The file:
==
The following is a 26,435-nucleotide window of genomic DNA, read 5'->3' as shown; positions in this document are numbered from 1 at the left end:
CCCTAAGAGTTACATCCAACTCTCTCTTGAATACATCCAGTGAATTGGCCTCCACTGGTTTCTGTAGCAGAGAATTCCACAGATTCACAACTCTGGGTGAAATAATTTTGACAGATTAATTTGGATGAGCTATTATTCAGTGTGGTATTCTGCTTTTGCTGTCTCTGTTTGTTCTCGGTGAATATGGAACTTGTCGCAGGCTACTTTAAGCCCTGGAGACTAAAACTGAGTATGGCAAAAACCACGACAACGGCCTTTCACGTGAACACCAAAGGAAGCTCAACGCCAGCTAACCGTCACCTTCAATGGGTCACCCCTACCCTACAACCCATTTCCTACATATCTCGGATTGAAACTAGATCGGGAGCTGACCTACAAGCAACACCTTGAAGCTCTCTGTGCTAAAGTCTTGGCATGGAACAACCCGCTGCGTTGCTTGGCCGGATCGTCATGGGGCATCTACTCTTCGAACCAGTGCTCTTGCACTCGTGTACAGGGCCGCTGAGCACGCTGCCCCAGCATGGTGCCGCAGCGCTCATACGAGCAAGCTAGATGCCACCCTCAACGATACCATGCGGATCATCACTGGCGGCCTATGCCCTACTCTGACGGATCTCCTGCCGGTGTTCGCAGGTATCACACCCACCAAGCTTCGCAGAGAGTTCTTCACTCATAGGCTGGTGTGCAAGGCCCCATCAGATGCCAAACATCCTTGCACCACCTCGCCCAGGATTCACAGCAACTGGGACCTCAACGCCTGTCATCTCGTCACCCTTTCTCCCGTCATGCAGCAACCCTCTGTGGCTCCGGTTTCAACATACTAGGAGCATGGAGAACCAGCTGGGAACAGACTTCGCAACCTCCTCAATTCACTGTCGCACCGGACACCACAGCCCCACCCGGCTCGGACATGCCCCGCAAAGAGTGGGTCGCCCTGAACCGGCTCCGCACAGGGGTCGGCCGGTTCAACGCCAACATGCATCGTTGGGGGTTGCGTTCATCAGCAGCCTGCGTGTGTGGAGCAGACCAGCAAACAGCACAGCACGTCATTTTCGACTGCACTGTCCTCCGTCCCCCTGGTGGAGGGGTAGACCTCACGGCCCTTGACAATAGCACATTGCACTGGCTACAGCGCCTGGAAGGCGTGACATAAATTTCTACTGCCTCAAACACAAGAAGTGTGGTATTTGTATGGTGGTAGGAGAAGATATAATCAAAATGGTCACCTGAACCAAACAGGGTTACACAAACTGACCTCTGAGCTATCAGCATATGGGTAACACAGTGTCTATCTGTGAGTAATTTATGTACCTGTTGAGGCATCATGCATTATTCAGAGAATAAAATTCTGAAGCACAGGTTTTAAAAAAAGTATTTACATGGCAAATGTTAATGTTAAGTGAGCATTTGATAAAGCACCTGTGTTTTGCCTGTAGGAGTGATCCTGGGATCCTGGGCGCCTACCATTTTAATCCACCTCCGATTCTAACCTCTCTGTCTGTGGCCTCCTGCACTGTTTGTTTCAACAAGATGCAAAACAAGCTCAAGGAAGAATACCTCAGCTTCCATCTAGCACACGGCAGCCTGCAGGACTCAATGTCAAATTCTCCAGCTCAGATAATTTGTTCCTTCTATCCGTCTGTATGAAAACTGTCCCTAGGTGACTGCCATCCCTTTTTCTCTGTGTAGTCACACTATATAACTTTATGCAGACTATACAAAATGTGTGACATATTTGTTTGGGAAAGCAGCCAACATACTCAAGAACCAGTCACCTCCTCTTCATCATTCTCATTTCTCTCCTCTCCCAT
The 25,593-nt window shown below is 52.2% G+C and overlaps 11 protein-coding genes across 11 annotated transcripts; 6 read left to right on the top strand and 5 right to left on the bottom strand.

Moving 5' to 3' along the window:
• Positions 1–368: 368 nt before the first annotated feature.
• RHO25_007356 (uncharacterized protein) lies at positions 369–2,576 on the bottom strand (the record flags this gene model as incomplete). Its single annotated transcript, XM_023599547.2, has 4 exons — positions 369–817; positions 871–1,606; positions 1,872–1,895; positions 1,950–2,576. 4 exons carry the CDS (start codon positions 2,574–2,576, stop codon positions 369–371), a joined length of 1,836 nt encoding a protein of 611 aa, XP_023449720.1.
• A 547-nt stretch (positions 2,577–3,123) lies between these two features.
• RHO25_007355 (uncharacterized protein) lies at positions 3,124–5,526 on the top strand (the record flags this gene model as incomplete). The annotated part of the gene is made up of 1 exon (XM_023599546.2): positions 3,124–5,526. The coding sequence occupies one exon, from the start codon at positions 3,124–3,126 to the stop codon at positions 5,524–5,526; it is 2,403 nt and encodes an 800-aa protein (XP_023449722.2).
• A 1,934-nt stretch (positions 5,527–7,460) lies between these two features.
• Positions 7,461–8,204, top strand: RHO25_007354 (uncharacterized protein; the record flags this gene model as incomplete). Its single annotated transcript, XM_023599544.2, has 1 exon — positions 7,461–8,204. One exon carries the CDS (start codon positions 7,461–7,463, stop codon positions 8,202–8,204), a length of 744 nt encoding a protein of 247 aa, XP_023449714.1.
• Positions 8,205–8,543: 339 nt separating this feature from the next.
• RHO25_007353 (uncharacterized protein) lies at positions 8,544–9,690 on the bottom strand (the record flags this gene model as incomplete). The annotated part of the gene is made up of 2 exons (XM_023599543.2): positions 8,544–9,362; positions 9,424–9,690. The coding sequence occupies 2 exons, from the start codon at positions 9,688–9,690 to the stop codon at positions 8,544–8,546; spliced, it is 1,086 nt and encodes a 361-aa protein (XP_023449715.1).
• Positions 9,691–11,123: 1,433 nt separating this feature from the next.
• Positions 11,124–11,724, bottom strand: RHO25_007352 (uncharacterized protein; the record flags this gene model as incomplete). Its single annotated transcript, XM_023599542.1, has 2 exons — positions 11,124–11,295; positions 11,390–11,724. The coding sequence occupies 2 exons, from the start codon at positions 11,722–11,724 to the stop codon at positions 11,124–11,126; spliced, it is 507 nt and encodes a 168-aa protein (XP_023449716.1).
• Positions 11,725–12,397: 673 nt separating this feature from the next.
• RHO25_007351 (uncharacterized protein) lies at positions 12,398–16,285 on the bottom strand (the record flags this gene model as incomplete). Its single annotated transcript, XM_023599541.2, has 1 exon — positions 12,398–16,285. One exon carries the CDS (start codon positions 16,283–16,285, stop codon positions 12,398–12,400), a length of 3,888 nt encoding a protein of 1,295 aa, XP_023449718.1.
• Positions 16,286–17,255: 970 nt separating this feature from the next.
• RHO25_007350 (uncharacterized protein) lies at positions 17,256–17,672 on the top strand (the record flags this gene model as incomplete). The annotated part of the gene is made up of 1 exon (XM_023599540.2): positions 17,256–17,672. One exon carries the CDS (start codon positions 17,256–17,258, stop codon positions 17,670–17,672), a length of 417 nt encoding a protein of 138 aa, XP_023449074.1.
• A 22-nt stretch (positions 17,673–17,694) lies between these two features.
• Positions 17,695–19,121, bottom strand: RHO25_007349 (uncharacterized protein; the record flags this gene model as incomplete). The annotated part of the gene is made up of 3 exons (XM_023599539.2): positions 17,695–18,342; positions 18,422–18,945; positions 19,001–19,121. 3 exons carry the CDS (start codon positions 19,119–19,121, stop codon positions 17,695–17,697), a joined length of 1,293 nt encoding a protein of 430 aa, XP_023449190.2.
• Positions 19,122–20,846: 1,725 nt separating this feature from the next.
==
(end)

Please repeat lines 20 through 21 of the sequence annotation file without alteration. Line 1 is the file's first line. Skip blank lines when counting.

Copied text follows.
• Positions 17,695–19,121, bottom strand: RHO25_007349 (uncharacterized protein; the record flags this gene model as incomplete). The annotated part of the gene is made up of 3 exons (XM_023599539.2): positions 17,695–18,342; positions 18,422–18,945; positions 19,001–19,121. 3 exons carry the CDS (start codon positions 19,119–19,121, stop codon positions 17,695–17,697), a joined length of 1,293 nt encoding a protein of 430 aa, XP_023449190.2.
• Positions 19,122–20,846: 1,725 nt separating this feature from the next.